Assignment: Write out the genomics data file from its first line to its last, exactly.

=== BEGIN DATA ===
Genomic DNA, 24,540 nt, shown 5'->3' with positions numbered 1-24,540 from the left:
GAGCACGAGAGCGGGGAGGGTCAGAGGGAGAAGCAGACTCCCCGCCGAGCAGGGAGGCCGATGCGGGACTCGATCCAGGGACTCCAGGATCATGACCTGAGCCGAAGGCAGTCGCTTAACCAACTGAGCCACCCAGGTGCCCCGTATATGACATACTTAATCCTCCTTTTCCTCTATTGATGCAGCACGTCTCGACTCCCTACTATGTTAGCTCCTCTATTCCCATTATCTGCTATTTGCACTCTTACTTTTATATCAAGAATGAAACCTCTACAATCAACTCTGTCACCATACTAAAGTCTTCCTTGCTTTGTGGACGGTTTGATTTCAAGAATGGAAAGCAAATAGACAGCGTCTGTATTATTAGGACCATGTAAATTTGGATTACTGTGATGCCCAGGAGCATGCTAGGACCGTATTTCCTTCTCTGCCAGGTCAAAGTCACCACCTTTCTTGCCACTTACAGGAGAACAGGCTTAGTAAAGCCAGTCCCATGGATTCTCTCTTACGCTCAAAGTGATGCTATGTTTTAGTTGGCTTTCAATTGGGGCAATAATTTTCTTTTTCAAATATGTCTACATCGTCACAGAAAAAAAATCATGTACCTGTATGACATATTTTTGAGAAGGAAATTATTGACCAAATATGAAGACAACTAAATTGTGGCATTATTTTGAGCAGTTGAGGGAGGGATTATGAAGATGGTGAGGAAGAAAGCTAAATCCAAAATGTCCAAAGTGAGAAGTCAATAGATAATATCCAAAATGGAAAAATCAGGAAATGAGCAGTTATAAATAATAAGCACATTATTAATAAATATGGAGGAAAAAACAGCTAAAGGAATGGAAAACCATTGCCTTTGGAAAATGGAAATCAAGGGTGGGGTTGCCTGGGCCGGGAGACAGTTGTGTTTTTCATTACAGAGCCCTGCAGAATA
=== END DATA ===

Genomic DNA, 24,540 nt, shown 5'->3' with positions numbered 1-24,540 from the left:
GAGCACGAGAGCGGGGAGGGTCAGAGGGAGAAGCAGACTCCCCGCCGAGCAGGGAGGCCGATGCGGGACTCGATCCAGGGACTCCAGGATCATGACCTGAGCCGAAGGCAGTCGCTTAACCAACTGAGCCACCCAGGTGCCCCGTATATGACATACTTAATCCTCCTTTTCCTCTATTGATGCAGCACGTCTCGACTCCCTACTATGTTAGCTCCTCTATTCCCATTATCTGCTATTTGCACTCTTACTTTTATATCAAGAATGAAACCTCTACAATCAACTCTGTCACCATACTAAAGTCTTCCTTGCTTTGTGGACGGTTTGATTTCAAGAATGGAAAGCAAATAGACAGCGTCTGTATTATTAGGACCATGTAAATTTGGATTACTGTGATGCCCAGGAGCATGCTAGGACCGTATTTCCTTCTCTGCCAGGTCAAAGTCACCACCTTTCTTGCCACTTACAGGAGAACAGGCTTAGTAAAGCCAGTCCCATGGATTCTCTCTTACGCTCAAAGTGATGCTATGTTTTAGTTGGCTTTCAATTGGGGCAATAATTTTCTTTTTCAAATATGTCTACATCGTCACAGAAAAAAAATCATGTACCTGTATGACATATTTTTGAGAAGGAAATTATTGACCAAATATGAAGACAACTAAATTGTGGCATTATTTTGAGCAGTTGAGGGAGGGATTATGAAGATGGTGAGGAAGAAAGCTAAATCCAAAATGTCCAAAGTGAGAAGTCAATAGATAATATCCAAAATGGAAAAATCAGGAAATGAGCAGTTATAAATAATAAGCACATTATTAATAAATATGGAGGAAAAAACAGCTAAAGGAATGGAAAACCATTGCCTTTGGAAAATGGAAATCAAGGGTGGGGTTGCCTGGGCCGGGAGACAGTTGTGTTTTTCATTACAGAGCCCTGCAGAATA